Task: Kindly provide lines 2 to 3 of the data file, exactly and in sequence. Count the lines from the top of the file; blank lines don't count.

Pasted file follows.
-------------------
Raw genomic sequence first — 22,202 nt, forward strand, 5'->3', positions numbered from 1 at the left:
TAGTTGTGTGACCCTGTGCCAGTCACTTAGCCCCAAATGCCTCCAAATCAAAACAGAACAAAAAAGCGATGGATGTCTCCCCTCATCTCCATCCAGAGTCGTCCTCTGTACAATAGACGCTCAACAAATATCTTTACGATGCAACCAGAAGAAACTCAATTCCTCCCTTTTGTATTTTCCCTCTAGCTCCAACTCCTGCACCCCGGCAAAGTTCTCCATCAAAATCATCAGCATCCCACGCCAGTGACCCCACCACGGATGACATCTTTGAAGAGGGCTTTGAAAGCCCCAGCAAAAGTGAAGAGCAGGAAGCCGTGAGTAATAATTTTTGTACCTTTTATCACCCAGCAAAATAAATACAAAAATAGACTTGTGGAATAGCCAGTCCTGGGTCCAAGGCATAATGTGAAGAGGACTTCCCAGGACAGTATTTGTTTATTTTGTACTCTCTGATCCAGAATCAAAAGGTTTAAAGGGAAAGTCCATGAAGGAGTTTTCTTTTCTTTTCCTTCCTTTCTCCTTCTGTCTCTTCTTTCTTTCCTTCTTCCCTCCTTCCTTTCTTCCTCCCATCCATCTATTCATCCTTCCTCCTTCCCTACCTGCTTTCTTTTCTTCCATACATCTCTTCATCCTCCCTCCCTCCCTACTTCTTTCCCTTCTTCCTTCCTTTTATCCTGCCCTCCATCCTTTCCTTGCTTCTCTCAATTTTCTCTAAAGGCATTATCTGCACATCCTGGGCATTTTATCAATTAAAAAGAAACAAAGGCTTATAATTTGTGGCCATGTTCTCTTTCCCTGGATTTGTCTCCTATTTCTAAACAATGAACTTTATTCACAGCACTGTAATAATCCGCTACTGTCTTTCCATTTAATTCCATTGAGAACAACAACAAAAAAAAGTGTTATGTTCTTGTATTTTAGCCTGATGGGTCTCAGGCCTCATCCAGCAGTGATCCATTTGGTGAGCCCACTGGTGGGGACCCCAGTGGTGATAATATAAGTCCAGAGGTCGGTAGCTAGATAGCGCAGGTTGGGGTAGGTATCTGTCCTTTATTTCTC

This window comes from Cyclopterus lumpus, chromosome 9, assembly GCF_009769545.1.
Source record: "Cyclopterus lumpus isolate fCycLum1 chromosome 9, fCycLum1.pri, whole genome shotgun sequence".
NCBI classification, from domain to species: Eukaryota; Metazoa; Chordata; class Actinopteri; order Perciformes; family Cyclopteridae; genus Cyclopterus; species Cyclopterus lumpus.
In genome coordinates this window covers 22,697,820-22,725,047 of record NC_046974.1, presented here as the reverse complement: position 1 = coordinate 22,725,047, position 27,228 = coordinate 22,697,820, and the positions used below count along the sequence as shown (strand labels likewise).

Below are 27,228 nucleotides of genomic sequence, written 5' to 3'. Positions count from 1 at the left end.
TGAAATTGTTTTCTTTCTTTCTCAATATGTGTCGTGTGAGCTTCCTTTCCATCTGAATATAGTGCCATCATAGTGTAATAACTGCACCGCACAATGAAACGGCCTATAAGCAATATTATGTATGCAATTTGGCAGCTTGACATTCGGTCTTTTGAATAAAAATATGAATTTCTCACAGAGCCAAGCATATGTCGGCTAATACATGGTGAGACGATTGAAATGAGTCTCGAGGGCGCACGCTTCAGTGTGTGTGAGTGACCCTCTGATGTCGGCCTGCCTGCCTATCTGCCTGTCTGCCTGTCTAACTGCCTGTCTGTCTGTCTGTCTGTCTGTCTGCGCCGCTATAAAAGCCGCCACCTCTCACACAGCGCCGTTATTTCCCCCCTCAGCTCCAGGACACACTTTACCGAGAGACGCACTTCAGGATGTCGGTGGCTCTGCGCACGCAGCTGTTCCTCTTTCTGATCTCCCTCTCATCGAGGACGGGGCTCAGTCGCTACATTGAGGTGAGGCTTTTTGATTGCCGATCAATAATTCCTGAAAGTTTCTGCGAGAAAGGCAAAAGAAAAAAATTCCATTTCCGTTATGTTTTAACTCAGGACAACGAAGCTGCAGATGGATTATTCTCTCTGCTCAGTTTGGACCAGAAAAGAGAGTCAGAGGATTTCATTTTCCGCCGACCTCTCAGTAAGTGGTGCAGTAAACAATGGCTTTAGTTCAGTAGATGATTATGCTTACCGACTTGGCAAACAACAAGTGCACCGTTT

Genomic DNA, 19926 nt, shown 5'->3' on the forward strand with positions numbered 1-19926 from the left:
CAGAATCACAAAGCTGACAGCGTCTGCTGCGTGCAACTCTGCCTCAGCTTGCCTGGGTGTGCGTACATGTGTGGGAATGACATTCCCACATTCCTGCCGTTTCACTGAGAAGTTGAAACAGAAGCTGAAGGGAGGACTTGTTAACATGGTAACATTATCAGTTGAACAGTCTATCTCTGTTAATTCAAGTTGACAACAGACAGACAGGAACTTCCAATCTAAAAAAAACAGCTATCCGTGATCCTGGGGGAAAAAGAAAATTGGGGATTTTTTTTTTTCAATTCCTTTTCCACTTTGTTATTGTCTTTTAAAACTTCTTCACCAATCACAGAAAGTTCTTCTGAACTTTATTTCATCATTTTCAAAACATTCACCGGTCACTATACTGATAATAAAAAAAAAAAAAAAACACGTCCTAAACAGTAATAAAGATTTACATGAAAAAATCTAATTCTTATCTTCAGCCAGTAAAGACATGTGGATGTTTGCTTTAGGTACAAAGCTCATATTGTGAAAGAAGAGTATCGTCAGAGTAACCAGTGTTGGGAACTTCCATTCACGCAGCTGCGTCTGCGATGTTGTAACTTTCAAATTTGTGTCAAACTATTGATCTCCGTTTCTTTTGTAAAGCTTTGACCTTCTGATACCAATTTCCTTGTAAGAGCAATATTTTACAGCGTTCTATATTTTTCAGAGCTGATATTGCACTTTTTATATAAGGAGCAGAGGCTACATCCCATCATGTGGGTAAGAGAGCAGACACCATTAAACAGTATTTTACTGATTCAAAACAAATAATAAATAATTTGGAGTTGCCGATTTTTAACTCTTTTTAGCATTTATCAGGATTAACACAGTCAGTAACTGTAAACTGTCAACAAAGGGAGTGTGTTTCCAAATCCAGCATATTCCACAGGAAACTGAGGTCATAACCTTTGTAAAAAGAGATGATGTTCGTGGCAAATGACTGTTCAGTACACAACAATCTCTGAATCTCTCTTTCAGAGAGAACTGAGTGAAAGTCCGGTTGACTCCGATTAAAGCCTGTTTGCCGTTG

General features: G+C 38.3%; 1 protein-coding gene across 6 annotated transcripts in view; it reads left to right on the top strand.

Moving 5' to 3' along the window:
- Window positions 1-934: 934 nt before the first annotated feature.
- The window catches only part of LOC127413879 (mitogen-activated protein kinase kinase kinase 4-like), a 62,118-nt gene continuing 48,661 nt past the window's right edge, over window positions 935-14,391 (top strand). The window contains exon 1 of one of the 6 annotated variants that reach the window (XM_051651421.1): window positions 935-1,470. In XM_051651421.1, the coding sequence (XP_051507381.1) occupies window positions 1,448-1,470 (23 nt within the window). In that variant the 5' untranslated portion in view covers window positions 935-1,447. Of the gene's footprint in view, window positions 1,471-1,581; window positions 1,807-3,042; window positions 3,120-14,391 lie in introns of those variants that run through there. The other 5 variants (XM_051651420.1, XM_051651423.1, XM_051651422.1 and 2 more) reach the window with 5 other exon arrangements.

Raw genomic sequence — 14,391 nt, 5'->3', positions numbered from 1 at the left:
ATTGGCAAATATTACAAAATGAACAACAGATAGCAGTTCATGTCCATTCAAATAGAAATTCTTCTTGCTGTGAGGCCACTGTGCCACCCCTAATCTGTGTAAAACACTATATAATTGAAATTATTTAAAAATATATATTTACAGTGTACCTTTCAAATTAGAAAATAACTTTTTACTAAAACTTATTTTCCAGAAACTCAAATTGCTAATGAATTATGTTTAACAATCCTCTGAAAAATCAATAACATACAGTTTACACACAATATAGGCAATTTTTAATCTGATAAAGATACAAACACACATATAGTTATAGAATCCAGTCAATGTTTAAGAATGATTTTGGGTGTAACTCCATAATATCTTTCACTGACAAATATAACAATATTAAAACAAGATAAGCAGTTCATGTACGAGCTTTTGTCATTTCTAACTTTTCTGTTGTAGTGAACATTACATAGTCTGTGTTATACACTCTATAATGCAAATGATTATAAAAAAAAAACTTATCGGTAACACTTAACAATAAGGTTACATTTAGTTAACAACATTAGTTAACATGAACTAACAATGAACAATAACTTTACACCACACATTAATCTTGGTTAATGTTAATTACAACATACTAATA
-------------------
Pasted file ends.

TAGTTGTGTGACCCTGTGCCAGTCACTTAGCCCCAAATGCCTCCAAATCAAAACAGAACAAAAAAGCGATGGATGTCTCCCCTCATCTCCATCCAGAGTCGTCCTCTGTACAATAGACGCTCAACAAATATCTTTACGATGCAACCAGAAGAAACTCAATTCCTCCCTTTTGTATTTTCCCTCTAGCTCCAACTCCTGCACCCCGGCAAAGTTCTCCATCAAAATCATCAGCATCCCACGCCAGTGACCCCACCACGGATGACATCTTTGAAGAGGGCTTTGAAAGCCCCAGCAAAAGTGAAGAGCAGGAAGCCGTGAGTAATAATTTTTGTACCTTTTATCACCCAGCAAAATAAATACAAAAATAGACTTGTGGAATAGCCAGTCCTGGGTCCAAGGCATAATGTGAAGAGGACTTCCCAGGACAGTATTTGTTTATTTTGTACTCTCTGATCCAGAATCAAAAGGTTTAAAGGGAAAGTCCATGAAGGAGTTTTCTTTTCTTTTCCTTCCTTTCTCCTTCTGTCTCTTCTTTCTTTCCTTCTTCCCTCCTTCCTTTCTTCCTCCCATCCATCTATTCATCCTTCCTCCTTCCCTACCTGCTTTCTTTTCTTCCATACATCTCTTCATCCTCCCTCCCTCCCTACTTCTTTCCCTTCTTCCTTCCTTTTATCCTGCCCTCCATCCTTTCCTTGCTTCTCTCAATTTTCTCTAAAGGCATTATCTGCACATCCTGGGCATTTTATCAATTAAAAAGAAACAAAGGCTTATAATTTGTGGCCATGTTCTCTTTCCCTGGATTTGTCTCCTATTTCTAAACAATGAACTTTATTCACAGCACTGTAATAATCCGCTACTGTCTTTCCATTTAATTCCATTGAGAACAACAACAAAAAAAAGTGTTATGTTCTTGTATTTTAGCCTGATGGGTCTCAGGCCTCATCCAGCAGTGATCCATTTGGTGAGCCCACTGGTGGGGACCCCAGTGGTGATAATATAAGTCCAGAGGTCGGTAGCTAGATAGCGCAGGTTGGGGTAGGTATCTGTCCTTTATTTCTC

This window comes from Cyclopterus lumpus, chromosome 9, assembly GCF_009769545.1.